Director: Rodney Ascher
Cast: Seigfried Peters, Stephen Michael Joseph, Estrella Cristina
91 mins. Not Rated.
I’m not sure how to classify The Nightmare. It’s a horror film. It’s a documentary. It’s a horror-mentary.
The Nightmare is a documentary film covering the lives of eight people who have experienced sleep paralysis. Sleep paralysis is a condition where one would find themselves without the ability to move or speak when falling asleep or waking up. It is met with hallucinations of strange entities surrounding the paralyzed during the episode. It’s a horrifying experience for the victims, and director Rodney Ascher (Room 237, ABCs of Death 2) showcases the horrors with filmed recreations of the nightmares narrated by the very people who experienced them.
The Nightmare works in a way that I didn’t expect it to. I think about the ways in which other paranormal TV shows do the whole re-enactment thing, but what sets Ascher apart from others is that he takes his re-enactments and puts forth the effort to ensure that they get a respectful presentation. These vignettes, for lack of a better word, are little horror films, and the crew ensures that they are treated with a serious and thoughtful tone.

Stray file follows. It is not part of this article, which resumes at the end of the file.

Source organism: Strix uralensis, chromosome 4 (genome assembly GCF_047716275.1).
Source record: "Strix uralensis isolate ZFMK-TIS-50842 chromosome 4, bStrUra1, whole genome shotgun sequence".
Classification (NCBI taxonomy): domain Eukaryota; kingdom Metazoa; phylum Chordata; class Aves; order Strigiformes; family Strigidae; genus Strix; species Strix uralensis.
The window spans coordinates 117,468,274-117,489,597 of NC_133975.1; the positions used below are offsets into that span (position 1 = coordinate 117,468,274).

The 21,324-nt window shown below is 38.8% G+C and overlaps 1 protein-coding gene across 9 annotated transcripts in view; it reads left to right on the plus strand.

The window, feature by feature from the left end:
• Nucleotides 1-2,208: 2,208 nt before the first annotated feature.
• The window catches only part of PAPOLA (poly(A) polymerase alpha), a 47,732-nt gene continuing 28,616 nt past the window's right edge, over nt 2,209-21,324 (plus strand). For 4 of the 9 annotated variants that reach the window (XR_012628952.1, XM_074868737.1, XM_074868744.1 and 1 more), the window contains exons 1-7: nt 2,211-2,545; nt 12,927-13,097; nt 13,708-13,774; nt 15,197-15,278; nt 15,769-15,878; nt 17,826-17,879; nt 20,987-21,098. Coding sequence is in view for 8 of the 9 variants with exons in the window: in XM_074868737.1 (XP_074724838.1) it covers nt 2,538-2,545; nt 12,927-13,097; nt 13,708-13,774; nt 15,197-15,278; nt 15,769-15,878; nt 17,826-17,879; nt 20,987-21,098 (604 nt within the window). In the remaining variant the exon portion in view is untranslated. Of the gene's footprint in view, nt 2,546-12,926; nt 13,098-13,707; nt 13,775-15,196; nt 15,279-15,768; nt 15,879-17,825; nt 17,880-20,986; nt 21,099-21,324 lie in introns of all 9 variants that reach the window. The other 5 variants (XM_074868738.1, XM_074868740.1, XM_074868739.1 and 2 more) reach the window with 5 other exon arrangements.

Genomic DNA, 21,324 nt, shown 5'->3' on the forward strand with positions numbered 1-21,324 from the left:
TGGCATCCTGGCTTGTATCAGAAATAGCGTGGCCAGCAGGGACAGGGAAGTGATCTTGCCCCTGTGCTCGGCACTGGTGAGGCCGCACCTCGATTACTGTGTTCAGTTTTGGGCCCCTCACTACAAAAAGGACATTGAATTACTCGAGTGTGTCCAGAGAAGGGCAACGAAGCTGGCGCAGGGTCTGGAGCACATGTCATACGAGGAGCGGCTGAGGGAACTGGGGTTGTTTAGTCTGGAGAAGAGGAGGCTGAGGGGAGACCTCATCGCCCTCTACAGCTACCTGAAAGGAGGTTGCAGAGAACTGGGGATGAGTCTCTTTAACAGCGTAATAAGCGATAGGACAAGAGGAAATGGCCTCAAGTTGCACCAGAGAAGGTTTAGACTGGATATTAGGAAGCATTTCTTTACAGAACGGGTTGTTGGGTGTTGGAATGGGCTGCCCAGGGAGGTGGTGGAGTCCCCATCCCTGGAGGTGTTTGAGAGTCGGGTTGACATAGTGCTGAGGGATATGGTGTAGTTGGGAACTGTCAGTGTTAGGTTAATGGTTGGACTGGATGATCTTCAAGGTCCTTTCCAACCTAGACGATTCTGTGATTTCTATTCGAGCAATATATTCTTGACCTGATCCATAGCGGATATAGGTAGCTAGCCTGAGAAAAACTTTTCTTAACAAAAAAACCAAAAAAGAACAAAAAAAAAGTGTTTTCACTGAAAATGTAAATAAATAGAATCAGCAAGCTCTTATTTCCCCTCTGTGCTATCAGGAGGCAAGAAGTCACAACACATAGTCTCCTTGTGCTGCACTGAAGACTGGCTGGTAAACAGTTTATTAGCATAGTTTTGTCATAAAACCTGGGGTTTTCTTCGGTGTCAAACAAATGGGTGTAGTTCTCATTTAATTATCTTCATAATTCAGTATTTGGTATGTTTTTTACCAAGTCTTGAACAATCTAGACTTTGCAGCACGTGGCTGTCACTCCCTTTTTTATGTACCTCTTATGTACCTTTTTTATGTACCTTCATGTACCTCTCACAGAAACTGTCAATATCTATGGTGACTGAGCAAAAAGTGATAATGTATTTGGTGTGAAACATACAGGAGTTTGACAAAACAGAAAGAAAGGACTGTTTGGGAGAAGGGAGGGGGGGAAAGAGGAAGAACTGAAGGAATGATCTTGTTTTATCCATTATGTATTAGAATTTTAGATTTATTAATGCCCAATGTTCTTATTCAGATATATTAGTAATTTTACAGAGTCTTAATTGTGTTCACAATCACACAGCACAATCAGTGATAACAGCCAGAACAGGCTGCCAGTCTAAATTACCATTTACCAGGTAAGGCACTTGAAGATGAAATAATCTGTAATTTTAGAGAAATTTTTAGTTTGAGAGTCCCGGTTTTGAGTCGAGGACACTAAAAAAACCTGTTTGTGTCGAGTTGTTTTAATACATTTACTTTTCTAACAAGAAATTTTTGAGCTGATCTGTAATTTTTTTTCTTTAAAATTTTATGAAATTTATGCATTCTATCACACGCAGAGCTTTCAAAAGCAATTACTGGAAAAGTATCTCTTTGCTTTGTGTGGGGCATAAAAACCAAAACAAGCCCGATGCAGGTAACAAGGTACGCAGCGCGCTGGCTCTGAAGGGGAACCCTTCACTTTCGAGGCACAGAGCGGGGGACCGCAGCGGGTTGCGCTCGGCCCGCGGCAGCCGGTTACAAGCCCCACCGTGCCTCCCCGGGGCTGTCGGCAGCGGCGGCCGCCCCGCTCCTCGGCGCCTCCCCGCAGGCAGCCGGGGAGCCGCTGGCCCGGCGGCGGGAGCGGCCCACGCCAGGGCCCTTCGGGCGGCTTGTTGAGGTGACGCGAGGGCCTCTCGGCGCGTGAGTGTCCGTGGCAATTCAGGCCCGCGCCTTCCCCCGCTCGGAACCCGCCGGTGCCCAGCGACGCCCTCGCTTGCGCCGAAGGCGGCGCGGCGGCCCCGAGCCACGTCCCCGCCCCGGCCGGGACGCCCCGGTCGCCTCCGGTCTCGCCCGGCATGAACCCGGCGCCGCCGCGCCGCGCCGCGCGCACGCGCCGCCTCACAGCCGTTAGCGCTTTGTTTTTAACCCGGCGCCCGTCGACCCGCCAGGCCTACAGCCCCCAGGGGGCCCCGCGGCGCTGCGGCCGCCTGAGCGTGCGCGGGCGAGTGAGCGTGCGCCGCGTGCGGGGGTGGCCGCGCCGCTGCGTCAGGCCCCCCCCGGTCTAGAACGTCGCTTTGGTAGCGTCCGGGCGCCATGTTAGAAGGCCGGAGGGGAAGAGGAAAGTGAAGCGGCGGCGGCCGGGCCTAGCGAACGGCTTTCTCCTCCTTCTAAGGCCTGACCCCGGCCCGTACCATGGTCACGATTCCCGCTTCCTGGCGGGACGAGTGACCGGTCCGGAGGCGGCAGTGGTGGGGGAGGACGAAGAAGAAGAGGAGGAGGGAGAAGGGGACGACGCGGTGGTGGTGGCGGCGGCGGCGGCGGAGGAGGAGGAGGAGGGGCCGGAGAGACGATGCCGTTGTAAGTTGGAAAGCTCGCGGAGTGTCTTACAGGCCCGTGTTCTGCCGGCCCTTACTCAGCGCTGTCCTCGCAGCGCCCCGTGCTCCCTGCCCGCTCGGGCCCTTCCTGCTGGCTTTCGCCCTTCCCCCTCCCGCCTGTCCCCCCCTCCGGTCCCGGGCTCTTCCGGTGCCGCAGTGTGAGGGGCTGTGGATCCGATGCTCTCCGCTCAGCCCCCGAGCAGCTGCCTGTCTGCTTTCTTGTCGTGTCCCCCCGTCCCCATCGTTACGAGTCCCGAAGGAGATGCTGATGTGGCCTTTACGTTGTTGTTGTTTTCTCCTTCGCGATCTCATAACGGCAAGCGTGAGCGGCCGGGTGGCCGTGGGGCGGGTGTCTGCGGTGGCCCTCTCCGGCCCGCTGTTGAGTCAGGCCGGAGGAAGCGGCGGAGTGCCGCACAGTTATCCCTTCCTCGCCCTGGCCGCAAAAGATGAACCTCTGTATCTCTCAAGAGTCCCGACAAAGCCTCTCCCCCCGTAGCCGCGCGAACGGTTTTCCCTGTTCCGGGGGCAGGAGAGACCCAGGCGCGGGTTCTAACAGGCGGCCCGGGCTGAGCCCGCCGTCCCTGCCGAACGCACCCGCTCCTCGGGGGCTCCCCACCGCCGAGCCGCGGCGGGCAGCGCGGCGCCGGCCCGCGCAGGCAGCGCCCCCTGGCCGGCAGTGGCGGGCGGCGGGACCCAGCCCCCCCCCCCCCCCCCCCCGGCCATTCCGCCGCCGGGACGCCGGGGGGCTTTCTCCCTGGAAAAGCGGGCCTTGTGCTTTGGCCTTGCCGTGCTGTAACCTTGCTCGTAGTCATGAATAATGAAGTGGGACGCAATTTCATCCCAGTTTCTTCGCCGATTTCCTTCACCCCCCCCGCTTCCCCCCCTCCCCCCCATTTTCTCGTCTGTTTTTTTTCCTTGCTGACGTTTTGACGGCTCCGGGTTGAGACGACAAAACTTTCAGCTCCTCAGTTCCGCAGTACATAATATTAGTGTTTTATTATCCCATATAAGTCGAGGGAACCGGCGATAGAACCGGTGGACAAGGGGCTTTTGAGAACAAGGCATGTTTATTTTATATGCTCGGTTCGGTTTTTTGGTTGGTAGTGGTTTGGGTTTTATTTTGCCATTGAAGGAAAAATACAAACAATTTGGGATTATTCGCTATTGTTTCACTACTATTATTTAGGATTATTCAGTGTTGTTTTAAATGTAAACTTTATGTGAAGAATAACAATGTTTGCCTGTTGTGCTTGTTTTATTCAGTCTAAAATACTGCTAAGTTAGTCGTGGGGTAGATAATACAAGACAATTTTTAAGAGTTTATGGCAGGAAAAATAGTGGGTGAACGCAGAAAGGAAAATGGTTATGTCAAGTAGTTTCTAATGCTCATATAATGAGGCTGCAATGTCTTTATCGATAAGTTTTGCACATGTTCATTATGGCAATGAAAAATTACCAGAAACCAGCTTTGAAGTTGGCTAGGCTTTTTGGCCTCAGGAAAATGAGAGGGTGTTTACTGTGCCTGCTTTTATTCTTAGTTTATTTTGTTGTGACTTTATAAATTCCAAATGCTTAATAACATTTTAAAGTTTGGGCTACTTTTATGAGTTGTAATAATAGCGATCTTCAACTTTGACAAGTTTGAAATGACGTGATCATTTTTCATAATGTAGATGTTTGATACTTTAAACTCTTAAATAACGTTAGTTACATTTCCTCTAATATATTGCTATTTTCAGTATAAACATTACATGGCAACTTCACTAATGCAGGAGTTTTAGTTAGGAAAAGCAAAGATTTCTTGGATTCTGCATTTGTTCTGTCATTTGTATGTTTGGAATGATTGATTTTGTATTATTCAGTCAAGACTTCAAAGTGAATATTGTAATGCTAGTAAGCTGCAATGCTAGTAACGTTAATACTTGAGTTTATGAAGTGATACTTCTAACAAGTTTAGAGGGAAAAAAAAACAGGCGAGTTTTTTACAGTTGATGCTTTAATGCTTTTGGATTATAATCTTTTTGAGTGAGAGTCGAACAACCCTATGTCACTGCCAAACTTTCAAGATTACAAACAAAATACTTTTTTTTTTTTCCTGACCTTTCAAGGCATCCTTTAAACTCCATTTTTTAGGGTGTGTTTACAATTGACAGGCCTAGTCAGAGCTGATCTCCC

The Nightmare is, without question, one of the best horror documentaries ever made. It is well-shot, thought-provoking, and a little crazy at times while always showing respect to a group of people who are suffering with this condition. It’s a little lengthy at times and some of the theories presented don’t get the full investigation, but this is one to see for both entertainment and education.
-Kyle A. Goethe
For my review of the anthology film ABCs of Death 2, click here.